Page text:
Donald Trump has thrown his support behind his beleaguered Attorney General – saying he has total confidence in Jeff Sessions even as Mr Sessions recused himself from an investigation into Russia's alleged interference in the US election.
Mr Sessions had been under intense pressure to remove himself from the probe into alleged cyber-meddling following reports he twice met with Russian Ambassador Sergey Kislyak before the election. Under sworn testimony to senators, Mr Sessions had previously said there had been no meetings. Mr Sessions insisted he had done nothing wrong but said he would play no part in the investigation.
”I have recused myself in the matters that deal with the Trump campaign,” he said, as senior Republicans called for him to remove himself to avoid a conflict of interest and Democrats called for him to resign.
But ahead of a speech on the USS Gerald Ford at Newport Mews, where he said he would expand naval spending, Mr Trump stood by the country’s most senior law enforcement official and said he had “total” confidence in him.
Asked if Mr Sessions should recuse himself from the investigation, he said: “I don’t think so.” He said he was not aware of Mr Sessions' contacts with the Russian envoy.
The heat on Mr Sessions emerged after the Washington Post revealed Mr Sessions spoke twice last year with Mr Kislyak - once in July and the second time in the former senator’s office in September.
In January, giving testimony during a senate confirmation hearing, Mr Sessions was asked what he would do if he learned of evidence that showed anyone linked to the Trump campaign communicated with the Russian government in the course of the 2016 campaign.
“I’m not aware of any of those activities,” he said. “I have been called a surrogate at a time or two in that campaign and I did not have communications with the Russians.”
Mr Sessions’ team has pushed back at suggestions that Mr Sessions had lied to, or mislead the senators. A spokesperson said Mr Sessions did not consider the conversations relevant to the senators’ questions and did not remember in detail what he discussed with Mr Kislyak.
On Thursday morning, when concerned by NBC, Mr Sessions said he had not discussed the political campaign with Mr Kislyak. He also suggested that he would stand down from any probe if he felt he could not properly do his job.
“I have not met with any Russians at any time to discuss any political campaign, and those remarks are unbelievable to me and are false. And I don’t have anything else to say about that,” he said.
The revelation that Mr Sessions gave answers that may not have been truthful sparked calls among Democrats for the appointment of a special counsel to investigate Russia’s alleged cyber-meddling in the presidential election - an operation supposedly done by Moscow to try and benefit Mr Trump. On Thursday, it was also reported two other senior figures in the Trump camp - foreign policy advisor Mike Flynn and campaign strategist Jared Kusher - had also met with the Russian Ambassador last December. The New York Times said the meeting at Trump Tower was held to "establish a line of communication” between the new administration and the Russian government.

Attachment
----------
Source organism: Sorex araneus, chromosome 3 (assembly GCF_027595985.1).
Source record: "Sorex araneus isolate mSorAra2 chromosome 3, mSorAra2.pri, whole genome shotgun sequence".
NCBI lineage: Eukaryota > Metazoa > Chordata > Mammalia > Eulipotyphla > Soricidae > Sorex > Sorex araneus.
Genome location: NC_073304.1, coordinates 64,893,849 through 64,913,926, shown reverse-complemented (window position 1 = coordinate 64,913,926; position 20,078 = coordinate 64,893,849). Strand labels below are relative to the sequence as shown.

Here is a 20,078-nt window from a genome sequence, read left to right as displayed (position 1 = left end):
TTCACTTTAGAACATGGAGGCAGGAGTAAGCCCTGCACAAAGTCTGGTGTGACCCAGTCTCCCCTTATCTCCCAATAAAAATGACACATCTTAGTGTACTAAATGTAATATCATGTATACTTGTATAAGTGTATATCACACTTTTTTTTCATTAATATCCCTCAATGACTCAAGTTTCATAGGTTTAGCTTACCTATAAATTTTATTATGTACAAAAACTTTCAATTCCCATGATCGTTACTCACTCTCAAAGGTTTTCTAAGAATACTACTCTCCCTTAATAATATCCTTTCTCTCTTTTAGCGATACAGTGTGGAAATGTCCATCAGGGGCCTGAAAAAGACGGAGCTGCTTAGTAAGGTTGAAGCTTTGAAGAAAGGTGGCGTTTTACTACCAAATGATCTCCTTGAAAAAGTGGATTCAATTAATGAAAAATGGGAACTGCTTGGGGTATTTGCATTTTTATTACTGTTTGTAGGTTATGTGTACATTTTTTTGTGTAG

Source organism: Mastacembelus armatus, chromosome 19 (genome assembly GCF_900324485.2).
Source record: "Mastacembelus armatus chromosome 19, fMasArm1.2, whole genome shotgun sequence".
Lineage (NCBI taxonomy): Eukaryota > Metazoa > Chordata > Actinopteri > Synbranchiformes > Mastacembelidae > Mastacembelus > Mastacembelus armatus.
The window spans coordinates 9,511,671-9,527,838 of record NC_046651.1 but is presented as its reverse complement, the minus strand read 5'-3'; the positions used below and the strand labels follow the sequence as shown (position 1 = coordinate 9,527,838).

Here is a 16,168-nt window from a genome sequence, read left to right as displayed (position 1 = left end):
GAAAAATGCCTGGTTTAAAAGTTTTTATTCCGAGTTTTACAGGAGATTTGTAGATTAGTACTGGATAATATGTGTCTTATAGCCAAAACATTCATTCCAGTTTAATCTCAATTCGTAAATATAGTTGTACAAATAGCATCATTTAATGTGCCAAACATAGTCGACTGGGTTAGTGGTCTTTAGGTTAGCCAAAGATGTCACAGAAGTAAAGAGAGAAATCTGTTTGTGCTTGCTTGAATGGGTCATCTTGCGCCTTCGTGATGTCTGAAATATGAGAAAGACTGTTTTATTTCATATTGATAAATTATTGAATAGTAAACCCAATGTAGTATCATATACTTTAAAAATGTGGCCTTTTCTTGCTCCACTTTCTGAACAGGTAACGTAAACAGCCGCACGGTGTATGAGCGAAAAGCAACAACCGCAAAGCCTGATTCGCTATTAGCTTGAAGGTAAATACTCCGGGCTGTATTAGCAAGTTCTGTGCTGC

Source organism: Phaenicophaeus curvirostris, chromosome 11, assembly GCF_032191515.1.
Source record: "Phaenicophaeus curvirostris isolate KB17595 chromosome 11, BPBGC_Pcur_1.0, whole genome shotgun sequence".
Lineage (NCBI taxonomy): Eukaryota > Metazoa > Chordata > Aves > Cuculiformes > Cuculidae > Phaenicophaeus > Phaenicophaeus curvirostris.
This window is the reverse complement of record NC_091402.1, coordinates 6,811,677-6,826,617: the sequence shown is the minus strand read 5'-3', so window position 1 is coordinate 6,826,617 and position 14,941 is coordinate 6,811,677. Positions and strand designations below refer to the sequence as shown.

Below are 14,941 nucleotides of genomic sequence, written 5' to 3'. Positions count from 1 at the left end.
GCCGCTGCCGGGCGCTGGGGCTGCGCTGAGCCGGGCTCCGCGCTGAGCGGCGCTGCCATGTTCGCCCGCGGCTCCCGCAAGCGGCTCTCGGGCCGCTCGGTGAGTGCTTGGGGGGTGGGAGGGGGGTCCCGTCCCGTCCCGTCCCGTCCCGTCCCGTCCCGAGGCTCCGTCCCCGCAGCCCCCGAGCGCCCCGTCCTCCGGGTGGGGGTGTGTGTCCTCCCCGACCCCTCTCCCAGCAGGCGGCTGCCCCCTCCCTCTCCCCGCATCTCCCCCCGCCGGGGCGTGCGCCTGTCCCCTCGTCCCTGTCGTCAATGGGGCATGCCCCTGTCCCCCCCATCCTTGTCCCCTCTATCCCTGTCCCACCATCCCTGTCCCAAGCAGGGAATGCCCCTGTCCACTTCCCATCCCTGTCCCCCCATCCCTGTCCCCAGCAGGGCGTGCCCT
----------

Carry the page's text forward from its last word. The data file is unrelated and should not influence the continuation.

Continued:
In his post as Attorney General, Mr Sessions oversees the Justice Department and the FBI, which have been leading investigations into possible links between Mr Trump’s associates and Russian officials.
The Democrats, scrambling for traction in a political environment now dominated by the Republicans, sought to seize on the revelations, and insisted that Mr Sessions position had become untenable.
Hoping to force the ousting of Mr Sessions, whose resignation would mark a second scalp to Democrats following the departure last month of Mr Flynn, US Senate minority leader Chuck Schumer said it was time for him to go.
“His integrity and independence have been questioned, it would be better for the country if he resigns,” Mr Schumer told a news conference. “There's nothing wrong with meeting with the Russian ambassador. If there was nothing wrong, why don't you just tell the truth.”
White House spokesman Sean Spicer said there was no reason for Mr Sessions to recuse himself, let alone resign. “People playing politics with the issue should be ashamed of themselves,” he told Fox News.
At least three House Republicans, congressmen Jason Chaffetz, Darrell Issa and Tom Cole of Oklahoma, said they wanted Mr Sessions to withdraw from the inquiry.
However, Mr Trump indicated he had not intention of asking him to do so. Mr Sessions, previously a senator from Alabama, was one of the first on Capitol Hill to throw his support behind Mr Trump’s bid for the White House.
Reuters said that speaking to reporters as he toured the ship, docked in Virginia, Mr Trump said he “wasn’t aware at all” that Mr Sessions had spoken with the Russian ambassador. Asked whether he testified truthfully to the Senate, Mr Trump said: “I think he probably did.”Reuse content